American clarinetist MICHAEL DEAN performs and teaches internationally and across the USA to consistent praise such as "world-class clarinetist and pedagogue," "consummate performer," "inspirational," "outstanding teacher," "super," "brilliant performer," and "one of the best clinicians I have ever seen." His career is headlined by appearances at Carnegie Hall, ClarinetFest, NACWPI, Eastman School of Music, and Royal Northern College of Music with recent recitals and master classes in Italy, Spain, Kansas, Iowa, Missouri, Louisiana, and Texas. In July, he will return to Vipiteno, Italy as Clarinet Artist Faculty in Residence at Orfeo Music Festival 2017. He is featured on 5 commercial CD's and on New Media, such as YouTube. He is currently preparing another new clarinet CD, Postcards from Silver Lake. He's performed with the Southwest Symphony, Nevada Symphony, Abilene Philharmonic, Southeast Chamber Players, Red Mesa Trio, and Duo 35. He performed for 11 years with the Paducah Symphony. His articles appear in journals such as Southwestern Musician, WINDPLAYER, NACWPI Journal and The Bandmasters' Review. As "ClarinetMike," he writes for his widely-read ClarinetMike Blog, clarinetmike.wordpress.com-viewed in 150 countries on 6 continents. He was recently a tenured Associate Professor of Clarinet for 11 years at Southeast Missouri State University. He returned to his native Texas in 2012 due to family concerns. He is a past president and former National Board officer of the National Association of College Wind and Percussion Instructors (NACWPI). Dr. Michael Dean studied clarinet performance at Texas Tech University, University of Colorado at Boulder, University of Texas at Austin and University of Texas at Arlington. His teachers include Robert Walzel, Phil Aaholm, Carol Jessup, Jess Youngblood, Bob Ackerman, and Pam Youngblood. His web page, clarinetmike.com, features video of his teaching and performing as well as information on his CD's and other publications. He is a BG France Performing Artist.
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14 Responses to ClarinetMike’s 5-C Clarinet Embouchure

  1. Bonnie Isbey Sholl -- Clarinet Faculty of The Mannes College of Music - The New School University says:

    Hi ! Leon Russianoff used to tell us to “CHONK” the upper teeth against the top part of Mouthpiece (Tapping upper teeth against the top part of mouthpiece to secure less upper lip, sorta of like a marker or pathfinder) …….. like Bugs Bunny with a carrot. And, more Mouthpiece rests on the lower lip…………What Do You Think – ClarinetMike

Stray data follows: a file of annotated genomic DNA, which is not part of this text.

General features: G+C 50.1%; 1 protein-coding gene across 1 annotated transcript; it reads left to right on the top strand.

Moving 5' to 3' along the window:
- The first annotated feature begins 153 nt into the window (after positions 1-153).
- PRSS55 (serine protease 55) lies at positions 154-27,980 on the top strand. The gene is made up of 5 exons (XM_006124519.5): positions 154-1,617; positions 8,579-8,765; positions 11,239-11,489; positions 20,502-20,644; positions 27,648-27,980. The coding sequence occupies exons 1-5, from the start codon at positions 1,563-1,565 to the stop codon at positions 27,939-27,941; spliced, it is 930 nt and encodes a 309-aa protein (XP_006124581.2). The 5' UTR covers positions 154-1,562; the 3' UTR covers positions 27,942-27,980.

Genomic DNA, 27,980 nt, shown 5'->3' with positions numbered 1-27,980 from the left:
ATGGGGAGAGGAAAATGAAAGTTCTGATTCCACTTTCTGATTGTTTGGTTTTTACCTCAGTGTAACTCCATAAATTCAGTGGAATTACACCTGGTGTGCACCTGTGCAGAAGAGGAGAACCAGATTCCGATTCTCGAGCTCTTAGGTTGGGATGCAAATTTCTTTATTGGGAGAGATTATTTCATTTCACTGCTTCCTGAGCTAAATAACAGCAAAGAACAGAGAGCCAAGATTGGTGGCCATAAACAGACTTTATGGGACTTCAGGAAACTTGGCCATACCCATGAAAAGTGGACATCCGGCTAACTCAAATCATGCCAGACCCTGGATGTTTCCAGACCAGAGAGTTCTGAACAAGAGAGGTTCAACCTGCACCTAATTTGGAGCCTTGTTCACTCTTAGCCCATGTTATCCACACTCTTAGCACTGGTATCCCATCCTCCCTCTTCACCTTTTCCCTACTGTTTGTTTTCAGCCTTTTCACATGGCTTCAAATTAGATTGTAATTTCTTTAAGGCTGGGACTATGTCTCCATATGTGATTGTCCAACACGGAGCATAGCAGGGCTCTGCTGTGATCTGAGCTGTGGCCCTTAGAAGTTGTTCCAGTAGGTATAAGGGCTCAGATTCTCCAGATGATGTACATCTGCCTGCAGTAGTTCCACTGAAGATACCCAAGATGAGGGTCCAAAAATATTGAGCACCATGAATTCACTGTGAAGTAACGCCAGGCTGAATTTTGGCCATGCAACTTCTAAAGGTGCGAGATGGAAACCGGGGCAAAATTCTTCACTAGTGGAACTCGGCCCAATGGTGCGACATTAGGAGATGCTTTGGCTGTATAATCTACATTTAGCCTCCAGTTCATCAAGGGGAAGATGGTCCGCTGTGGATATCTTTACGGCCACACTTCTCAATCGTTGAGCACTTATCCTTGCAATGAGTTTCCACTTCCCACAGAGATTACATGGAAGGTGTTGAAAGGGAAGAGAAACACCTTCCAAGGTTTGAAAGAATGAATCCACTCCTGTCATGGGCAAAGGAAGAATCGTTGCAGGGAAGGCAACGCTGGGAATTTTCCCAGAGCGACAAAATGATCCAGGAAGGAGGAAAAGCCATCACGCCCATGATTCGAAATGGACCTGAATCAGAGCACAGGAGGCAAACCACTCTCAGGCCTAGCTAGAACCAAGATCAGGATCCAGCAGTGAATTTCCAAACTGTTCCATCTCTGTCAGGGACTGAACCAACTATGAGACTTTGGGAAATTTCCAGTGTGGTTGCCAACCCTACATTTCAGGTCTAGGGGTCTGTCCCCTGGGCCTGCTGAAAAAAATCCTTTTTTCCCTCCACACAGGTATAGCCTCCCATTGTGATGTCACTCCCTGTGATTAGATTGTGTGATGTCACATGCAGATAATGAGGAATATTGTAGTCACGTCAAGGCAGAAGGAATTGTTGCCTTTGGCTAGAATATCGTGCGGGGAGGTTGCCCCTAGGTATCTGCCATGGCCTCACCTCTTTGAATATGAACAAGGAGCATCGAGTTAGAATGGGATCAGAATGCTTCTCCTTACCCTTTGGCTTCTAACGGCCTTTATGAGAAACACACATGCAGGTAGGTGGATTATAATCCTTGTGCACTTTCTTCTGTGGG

• ClarinetMike says:

      Hey! Great to hear from you! An excellent question. I will think about it and get back to you! best, Mike

    • ClarinetMike says:

      I’ll have to try it on Monday or as soon as I can. We are taking my son to GWU in DC to attend college and are leaving next Tuesday and things are CRAZY here! I will try it when I can and get back to you, best, mike

    • ClarinetMike says:

      OK, tried it finally and it had a positive effect on positioning my top teeth in an excellent way. However, I do worry that the long term of “CHONKING” would lead me or (especially) my students to bite. Will have to keep pondering.Thanks so much! Mike

  2. Tammy Peterson says:

    Hello! I am a high school clarinet student, and I have recently developed a problem with air leaks. When I re-learned my embouchure, the corners of my mouth would make a frowny face (but with a flat and pointed chin and no air leaks). Now when I try to lift the corners of my mouth, I get an air leak (usually on the left side), and no matter how hard I try, I cannot fix it. Is it possible that I’m raising the corners of my mouth too much? Thank you.

  3. Pingback: ClarinetMike’s “E-Tips for E-Lips” | ClarinetMike Blog

  4. ClarinetMike says:

    don’t raise corners too much, only a little smile

  5. Pingback: ClarinetMike’s Music Preparation Kit | ClarinetMike Blog

  6. Pingback: ClarinetMike’s Clarinet Teacher Tips: Ligature and Reed Placement | ClarinetMike Blog

  7. Pingback: ClarinetMike’s Clarinet Teacher Tips: “Single Lip Double Lip” Embouchure | ClarinetMike Blog